Lesson 4: Take Responsibility for the Face of the World
This lesson is about symbols and presentation. Swastikas are the most famous symbolic example from the chapter. For me personally, as a guy who was born in Mississippi and who lived there for almost thirty years, it pains me that the state flag still has a symbol of racism and ignorance (the Confederate battle flag) on it. This chapter encourages me, more than ever, to do what I can to fight to have that stupid flag changed. "Do not get used to them," Snyder writes of these sorts of symbols. Unfortunately, "tradition" (being comfortable with the thing you're used to, whether it's good or bad) seems to be the #1 thing stopping this simple and obvious change.
I would also like to write about the online presentation of ourselves. It took me a long time to realize and admit that our lives online are not separate from our "real life." They are part of our real life, and it is a part of our lives that possibly reaches more people than our flesh-life. So when someone changes their profile picture in support of something (the rainbow flag for an LGBT issue, for example) or when someone uses hashtags like #BlackLivesMatter, this should not be dismissed as "slacktivism." This is us revealing who we are and attempting to change the face of the world (online or otherwise) for the better. (If nothing else, I can promise you that at least two or three of your friends really need to see that you are on their side.)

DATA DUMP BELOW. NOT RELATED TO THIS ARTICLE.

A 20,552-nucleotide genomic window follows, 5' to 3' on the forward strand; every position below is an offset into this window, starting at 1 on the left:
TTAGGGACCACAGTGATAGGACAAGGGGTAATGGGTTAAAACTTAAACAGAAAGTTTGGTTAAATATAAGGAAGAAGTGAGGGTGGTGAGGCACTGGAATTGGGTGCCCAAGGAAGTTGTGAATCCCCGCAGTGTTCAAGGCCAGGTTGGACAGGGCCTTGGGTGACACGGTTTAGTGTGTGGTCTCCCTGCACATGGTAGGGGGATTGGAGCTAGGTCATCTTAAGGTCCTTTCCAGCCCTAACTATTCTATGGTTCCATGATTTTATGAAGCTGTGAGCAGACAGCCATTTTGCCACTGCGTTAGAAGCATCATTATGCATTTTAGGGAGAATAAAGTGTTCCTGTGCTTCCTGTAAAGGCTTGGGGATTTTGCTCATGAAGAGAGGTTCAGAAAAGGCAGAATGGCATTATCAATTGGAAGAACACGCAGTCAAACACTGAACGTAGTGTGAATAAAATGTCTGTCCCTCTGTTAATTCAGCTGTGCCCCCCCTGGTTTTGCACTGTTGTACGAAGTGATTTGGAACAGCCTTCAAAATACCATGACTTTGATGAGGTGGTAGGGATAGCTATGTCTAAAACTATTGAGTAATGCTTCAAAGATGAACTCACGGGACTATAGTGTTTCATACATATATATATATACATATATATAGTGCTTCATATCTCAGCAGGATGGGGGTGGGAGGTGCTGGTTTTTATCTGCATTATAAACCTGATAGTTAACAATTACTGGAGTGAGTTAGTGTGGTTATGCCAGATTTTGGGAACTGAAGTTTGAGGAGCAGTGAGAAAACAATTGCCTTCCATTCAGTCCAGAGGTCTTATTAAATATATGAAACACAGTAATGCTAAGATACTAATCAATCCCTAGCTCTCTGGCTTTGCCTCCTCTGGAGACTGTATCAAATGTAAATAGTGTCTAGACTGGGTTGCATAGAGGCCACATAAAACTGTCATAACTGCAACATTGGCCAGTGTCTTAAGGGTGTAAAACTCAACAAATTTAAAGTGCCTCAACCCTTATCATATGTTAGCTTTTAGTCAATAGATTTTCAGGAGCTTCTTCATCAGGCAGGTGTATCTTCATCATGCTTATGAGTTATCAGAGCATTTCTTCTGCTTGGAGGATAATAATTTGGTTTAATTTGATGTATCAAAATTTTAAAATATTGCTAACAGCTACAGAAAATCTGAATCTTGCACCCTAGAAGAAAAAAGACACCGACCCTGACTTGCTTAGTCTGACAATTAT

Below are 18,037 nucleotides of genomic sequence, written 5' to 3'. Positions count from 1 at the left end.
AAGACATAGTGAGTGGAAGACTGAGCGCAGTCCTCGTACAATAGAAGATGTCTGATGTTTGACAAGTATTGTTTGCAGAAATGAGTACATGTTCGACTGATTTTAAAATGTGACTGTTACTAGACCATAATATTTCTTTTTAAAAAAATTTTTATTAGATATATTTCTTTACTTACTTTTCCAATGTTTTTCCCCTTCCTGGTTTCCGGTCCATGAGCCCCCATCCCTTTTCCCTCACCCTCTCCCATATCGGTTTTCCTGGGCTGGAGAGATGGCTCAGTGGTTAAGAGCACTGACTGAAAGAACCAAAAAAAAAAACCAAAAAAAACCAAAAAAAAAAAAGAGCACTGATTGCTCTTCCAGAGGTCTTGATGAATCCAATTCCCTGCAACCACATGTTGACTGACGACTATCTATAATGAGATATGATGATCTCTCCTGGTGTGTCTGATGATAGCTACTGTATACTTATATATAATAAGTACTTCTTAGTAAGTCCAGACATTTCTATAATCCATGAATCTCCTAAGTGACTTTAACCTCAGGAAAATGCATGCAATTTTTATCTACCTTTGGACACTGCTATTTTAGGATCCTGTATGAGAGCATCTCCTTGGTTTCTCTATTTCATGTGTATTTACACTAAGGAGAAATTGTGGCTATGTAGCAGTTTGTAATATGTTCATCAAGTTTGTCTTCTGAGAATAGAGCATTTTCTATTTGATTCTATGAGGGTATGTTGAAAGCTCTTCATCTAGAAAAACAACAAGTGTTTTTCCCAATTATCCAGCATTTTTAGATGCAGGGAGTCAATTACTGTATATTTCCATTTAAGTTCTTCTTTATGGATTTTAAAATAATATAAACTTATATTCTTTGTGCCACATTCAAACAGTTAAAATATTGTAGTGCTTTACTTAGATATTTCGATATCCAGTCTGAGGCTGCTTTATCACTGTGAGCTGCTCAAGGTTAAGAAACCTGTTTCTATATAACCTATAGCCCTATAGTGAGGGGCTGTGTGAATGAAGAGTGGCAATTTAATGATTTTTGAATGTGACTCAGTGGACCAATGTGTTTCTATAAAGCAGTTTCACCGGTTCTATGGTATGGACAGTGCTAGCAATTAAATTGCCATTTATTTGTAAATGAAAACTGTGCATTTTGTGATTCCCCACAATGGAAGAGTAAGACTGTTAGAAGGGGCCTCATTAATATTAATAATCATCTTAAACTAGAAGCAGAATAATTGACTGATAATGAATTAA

Timothy Snyder, in the book, writes, "Life is political, not because the world cares about how you feel, but because the world reacts to what you do. The minor choices we make our themselves a kind of vote... In the politics of the everyday, our words and gestures, or their absence, count very much." I would argue that how I present myself, whether online or face-to-face, is even more important than a vote. I can only vote once, but in presenting myself in a positive way, I can influence (at the least) hundreds or thousands of people. I don't usually think of myself as any kind of example, but we all are examples to other people (friends and family, but also strangers) whether we want to be or not.